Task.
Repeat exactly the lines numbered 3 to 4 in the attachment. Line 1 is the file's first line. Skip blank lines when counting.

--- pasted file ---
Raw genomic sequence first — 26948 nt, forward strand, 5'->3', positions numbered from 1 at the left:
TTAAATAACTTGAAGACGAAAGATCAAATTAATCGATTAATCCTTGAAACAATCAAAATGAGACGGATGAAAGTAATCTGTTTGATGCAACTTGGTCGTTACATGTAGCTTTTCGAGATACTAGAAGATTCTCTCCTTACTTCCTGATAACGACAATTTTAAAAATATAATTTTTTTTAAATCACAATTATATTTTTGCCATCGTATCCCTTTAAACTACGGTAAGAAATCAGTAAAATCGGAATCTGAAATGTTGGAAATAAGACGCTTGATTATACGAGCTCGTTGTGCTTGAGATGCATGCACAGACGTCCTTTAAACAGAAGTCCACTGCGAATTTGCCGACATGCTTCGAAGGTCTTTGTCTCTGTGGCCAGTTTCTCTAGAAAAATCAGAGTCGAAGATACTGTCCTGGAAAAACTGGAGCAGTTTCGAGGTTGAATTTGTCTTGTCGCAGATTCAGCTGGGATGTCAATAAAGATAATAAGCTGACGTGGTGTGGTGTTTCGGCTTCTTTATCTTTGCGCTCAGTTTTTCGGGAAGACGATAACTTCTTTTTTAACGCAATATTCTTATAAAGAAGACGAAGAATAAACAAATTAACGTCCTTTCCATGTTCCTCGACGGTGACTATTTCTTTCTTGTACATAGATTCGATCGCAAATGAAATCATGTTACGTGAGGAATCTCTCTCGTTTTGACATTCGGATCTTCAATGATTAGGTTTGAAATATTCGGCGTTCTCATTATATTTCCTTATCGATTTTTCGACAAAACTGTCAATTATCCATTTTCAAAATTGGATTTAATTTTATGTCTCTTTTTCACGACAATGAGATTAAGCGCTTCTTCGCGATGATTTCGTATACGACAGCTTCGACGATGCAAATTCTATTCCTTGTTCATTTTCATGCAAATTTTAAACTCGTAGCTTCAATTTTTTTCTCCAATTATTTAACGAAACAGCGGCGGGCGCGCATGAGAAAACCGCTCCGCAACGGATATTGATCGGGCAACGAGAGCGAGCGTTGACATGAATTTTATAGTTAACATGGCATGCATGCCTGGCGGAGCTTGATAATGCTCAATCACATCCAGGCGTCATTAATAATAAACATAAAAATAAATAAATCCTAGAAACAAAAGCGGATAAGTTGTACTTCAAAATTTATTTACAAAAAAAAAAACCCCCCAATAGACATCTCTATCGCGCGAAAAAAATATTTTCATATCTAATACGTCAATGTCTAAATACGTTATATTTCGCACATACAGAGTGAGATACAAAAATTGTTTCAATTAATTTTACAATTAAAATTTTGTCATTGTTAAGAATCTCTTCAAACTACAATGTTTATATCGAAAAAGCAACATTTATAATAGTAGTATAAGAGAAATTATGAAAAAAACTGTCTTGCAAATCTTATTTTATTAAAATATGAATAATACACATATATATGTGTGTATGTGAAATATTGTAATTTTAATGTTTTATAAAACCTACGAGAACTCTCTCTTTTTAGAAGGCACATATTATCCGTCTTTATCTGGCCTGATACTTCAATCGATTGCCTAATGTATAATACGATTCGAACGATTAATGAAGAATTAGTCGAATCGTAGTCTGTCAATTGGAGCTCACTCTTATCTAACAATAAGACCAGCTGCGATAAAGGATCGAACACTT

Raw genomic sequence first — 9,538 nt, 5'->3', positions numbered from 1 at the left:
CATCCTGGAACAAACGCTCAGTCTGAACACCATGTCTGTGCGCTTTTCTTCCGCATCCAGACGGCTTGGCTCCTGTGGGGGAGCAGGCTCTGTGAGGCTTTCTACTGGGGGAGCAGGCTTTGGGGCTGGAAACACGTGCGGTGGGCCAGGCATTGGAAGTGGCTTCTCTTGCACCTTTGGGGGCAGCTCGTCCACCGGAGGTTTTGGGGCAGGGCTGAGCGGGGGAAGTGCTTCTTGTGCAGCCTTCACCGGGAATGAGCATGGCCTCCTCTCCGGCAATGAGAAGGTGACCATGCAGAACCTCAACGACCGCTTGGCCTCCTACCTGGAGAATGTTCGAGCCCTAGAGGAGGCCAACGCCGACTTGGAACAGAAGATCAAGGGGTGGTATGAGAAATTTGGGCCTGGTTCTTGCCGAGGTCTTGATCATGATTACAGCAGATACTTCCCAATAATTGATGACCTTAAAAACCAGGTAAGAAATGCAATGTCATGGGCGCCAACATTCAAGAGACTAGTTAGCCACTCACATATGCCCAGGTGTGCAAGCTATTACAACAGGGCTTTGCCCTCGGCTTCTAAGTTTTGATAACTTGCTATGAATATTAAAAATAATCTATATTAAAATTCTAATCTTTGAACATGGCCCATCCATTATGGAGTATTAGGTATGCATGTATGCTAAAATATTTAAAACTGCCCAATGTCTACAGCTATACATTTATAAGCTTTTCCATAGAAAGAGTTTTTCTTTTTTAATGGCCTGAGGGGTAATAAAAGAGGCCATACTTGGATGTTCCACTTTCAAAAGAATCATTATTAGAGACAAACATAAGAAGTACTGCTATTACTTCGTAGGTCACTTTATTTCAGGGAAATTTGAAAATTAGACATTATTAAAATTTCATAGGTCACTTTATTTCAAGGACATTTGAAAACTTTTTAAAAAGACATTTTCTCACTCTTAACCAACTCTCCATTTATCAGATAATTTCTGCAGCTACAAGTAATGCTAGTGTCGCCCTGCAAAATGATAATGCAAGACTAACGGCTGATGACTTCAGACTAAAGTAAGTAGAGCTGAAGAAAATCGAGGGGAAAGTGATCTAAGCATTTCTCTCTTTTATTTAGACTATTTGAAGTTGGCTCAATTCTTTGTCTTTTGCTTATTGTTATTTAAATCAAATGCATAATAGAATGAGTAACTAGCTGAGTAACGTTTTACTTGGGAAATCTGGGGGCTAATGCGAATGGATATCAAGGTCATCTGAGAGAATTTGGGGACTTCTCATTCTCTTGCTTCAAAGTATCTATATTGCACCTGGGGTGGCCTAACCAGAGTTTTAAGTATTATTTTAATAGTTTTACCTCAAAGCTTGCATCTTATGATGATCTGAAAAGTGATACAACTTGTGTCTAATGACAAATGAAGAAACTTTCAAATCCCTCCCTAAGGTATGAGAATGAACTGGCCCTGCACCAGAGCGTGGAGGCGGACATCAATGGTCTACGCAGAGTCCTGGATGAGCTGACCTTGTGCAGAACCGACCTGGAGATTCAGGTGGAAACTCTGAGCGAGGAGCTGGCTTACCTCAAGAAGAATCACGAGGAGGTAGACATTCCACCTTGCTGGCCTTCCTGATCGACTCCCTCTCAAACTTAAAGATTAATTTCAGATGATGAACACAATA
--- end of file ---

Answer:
Raw genomic sequence first — 9,538 nt, 5'->3', positions numbered from 1 at the left:
CATCCTGGAACAAACGCTCAGTCTGAACACCATGTCTGTGCGCTTTTCTTCCGCATCCAGACGGCTTGGCTCCTGTGGGGGAGCAGGCTCTGTGAGGCTTTCTACTGGGGGAGCAGGCTTTGGGGCTGGAAACACGTGCGGTGGGCCAGGCATTGGAAGTGGCTTCTCTTGCACCTTTGGGGGCAGCTCGTCCACCGGAGGTTTTGGGGCAGGGCTGAGCGGGGGAAGTGCTTCTTGTGCAGCCTTCACCGGGAATGAGCATGGCCTCCTCTCCGGCAATGAGAAGGTGACCATGCAGAACCTCAACGACCGCTTGGCCTCCTACCTGGAGAATGTTCGAGCCCTAGAGGAGGCCAACGCCGACTTGGAACAGAAGATCAAGGGGTGGTATGAGAAATTTGGGCCTGGTTCTTGCCGAGGTCTTGATCATGATTACAGCAGATACTTCCCAATAATTGATGACCTTAAAAACCAGGTAAGAAATGCAATGTCATGGGCGCCAACATTCAAGAGACTAGTTAGCCACTCACATATGCCCAGGTGTGCAAGCTATTACAACAGGGCTTTGCCCTCGGCTTCTAAGTTTTGATAACTTGCTATGAATATTAAAAATAATCTATATTAAAATTCTAATCTTTGAACATGGCCCATCCATTATGGAGTATTAGGTATGCATGTATGCTAAAATATTTAAAACTGCCCAATGTCTACAGCTATACATTTATAAGCTTTTCCATAGAAAGAGTTTTTCTTTTTTAATGGCCTGAGGGGTAATAAAAGAGGCCATACTTGGATGTTCCACTTTCAAAAGAATCATTATTAGAGACAAACATAAGAAGTACTGCTATTACTTCGTAGGTCACTTTATTTCAGGGAAATTTGAAAATTAGACATTATTAAAATTTCATAGGTCACTTTATTTCAAGGACATTTGAAAACTTTTTAAAAAGACATTTTCTCACTCTTAACCAACTCTCCATTTATCAGATAATTTCTGCAGCTACAAGTAATGCTAGTGTCGCCCTGCAAAATGATAATGCAAGACTAACGGCTGATGACTTCAGACTAAAGTAAGTAGAGCTGAAGAAAATCGAGGGGAAAGTGATCTAAGCATTTCTCTCTTTTATTTAGACTATTTGAAGTTGGCTCAATTCTTTGTCTTTTGCTTATTGTTATTTAAATCAAATGCATAATAGAATGAGTAACTAGCTGAGTAACGTTTTACTTGGGAAATCTGGGGGCTAATGCGAATGGATATCAAGGTCATCTGAGAGAATTTGGGGACTTCTCATTCTCTTGCTTCAAAGTATCTATATTGCACCTGGGGTGGCCTAACCAGAGTTTTAAGTATTATTTTAATAGTTTTACCTCAAAGCTTGCATCTTATGATGATCTGAAAAGTGATACAACTTGTGTCTAATGACAAATGAAGAAACTTTCAAATCCCTCCCTAAGGTATGAGAATGAACTGGCCCTGCACCAGAGCGTGGAGGCGGACATCAATGGTCTACGCAGAGTCCTGGATGAGCTGACCTTGTGCAGAACCGACCTGGAGATTCAGGTGGAAACTCTGAGCGAGGAGCTGGCTTACCTCAAGAAGAATCACGAGGAGGTAGACATTCCACCTTGCTGGCCTTCCTGATCGACTCCCTCTCAAACTTAAAGATTAATTTCAGATGATGAACACAATA